This unprecedented in-depth account of how our major institutions respond to the crime of rape is the first empirical study of rape victims in the United States as they come into contact with those who staff our police stations, hospitals, and courthouses. As this engrossing study makes clear, rape does not end with the assailant's departure; the profound suffering of the victim can be diminished or heightened by the response of these institutions.
The authors provide direct, on-the-scene reports of how rape victims confront and endure the often devastating effects of institutional processing. Their work is based on first-hand observations, personal interviews, and case histories that document the rape victim's plight, and includes tables that present all research findings in easy-to-grasp numerical terms. The authors note changes now taking place, and argue that further institutional changes must be made to delegitimize rape in our society.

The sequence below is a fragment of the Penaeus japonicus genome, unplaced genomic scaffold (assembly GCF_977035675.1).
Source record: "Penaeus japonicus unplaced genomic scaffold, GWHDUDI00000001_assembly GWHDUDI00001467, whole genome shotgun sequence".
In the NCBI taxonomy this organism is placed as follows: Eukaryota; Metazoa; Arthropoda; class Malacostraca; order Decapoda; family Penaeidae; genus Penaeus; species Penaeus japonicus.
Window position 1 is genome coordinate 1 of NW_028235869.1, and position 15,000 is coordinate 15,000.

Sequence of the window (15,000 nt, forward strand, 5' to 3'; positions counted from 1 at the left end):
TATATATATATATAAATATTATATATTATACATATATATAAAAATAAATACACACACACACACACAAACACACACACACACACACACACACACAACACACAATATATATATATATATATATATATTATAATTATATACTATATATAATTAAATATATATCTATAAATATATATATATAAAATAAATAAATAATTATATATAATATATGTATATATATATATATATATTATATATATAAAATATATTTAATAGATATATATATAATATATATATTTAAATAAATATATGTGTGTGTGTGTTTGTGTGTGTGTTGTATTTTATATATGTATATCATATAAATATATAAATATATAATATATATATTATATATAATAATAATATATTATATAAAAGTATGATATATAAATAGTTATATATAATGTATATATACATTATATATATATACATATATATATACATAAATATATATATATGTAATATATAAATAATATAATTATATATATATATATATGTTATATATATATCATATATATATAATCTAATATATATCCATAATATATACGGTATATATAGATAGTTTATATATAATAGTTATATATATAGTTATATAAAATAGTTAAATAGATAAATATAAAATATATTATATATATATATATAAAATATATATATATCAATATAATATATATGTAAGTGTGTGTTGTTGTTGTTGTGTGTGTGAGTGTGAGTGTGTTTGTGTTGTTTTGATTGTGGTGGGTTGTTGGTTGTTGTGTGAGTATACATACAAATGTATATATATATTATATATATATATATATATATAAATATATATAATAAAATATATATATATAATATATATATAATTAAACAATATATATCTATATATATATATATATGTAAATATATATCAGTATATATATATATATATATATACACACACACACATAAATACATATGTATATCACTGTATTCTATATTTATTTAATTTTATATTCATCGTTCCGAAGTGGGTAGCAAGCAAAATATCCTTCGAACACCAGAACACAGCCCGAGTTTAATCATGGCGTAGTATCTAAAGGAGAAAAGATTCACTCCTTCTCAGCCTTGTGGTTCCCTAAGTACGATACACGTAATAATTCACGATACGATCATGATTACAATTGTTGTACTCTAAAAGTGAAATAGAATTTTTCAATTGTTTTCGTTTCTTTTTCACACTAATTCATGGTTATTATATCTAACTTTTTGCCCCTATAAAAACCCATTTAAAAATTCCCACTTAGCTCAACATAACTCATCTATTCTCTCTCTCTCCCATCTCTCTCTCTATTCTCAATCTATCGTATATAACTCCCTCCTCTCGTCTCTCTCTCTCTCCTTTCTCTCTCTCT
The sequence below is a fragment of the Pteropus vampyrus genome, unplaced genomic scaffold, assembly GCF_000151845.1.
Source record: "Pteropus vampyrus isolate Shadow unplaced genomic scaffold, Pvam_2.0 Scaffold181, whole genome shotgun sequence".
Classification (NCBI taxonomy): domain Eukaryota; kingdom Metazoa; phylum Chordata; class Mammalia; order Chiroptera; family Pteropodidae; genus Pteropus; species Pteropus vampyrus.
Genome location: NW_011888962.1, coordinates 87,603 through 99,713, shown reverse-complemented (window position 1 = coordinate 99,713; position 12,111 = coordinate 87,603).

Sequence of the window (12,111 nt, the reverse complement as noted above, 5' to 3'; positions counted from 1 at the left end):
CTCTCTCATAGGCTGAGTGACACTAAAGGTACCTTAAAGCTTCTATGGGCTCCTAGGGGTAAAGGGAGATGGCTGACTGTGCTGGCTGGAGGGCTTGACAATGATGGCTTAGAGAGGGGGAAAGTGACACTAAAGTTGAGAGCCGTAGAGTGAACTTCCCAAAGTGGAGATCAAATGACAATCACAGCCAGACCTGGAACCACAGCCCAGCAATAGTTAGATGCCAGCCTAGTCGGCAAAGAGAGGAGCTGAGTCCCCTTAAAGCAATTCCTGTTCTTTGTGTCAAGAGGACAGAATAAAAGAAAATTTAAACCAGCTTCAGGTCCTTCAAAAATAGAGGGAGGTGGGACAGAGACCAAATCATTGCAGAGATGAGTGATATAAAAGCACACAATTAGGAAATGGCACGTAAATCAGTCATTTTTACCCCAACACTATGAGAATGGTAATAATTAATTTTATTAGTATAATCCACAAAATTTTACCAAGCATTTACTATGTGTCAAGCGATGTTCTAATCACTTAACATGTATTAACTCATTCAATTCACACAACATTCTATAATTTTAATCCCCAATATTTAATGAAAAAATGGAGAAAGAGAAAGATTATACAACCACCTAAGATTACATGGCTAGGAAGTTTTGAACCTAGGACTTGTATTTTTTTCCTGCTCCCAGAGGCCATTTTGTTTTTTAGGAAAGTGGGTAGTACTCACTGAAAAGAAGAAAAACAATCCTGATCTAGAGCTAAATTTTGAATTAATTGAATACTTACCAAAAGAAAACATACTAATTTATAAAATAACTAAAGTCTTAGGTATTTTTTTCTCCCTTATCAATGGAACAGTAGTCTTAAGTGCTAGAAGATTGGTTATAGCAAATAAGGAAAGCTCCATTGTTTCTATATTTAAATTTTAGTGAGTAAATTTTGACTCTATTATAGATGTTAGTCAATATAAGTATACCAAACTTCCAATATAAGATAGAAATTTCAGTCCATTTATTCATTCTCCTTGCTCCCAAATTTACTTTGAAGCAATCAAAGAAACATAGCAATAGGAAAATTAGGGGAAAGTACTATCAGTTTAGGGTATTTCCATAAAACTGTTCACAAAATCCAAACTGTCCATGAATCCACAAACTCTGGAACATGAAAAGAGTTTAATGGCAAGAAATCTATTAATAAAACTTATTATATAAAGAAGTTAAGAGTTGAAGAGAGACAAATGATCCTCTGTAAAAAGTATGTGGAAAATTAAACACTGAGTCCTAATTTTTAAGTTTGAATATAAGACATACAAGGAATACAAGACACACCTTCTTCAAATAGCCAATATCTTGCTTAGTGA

The new introductory essay locates The Victim of Rape within the context of four lines of research: studies looking at the criminal justice system processing of such cases, the connection of rape to everyday life, social-structural and ideological support for rape, and strategies for prevention.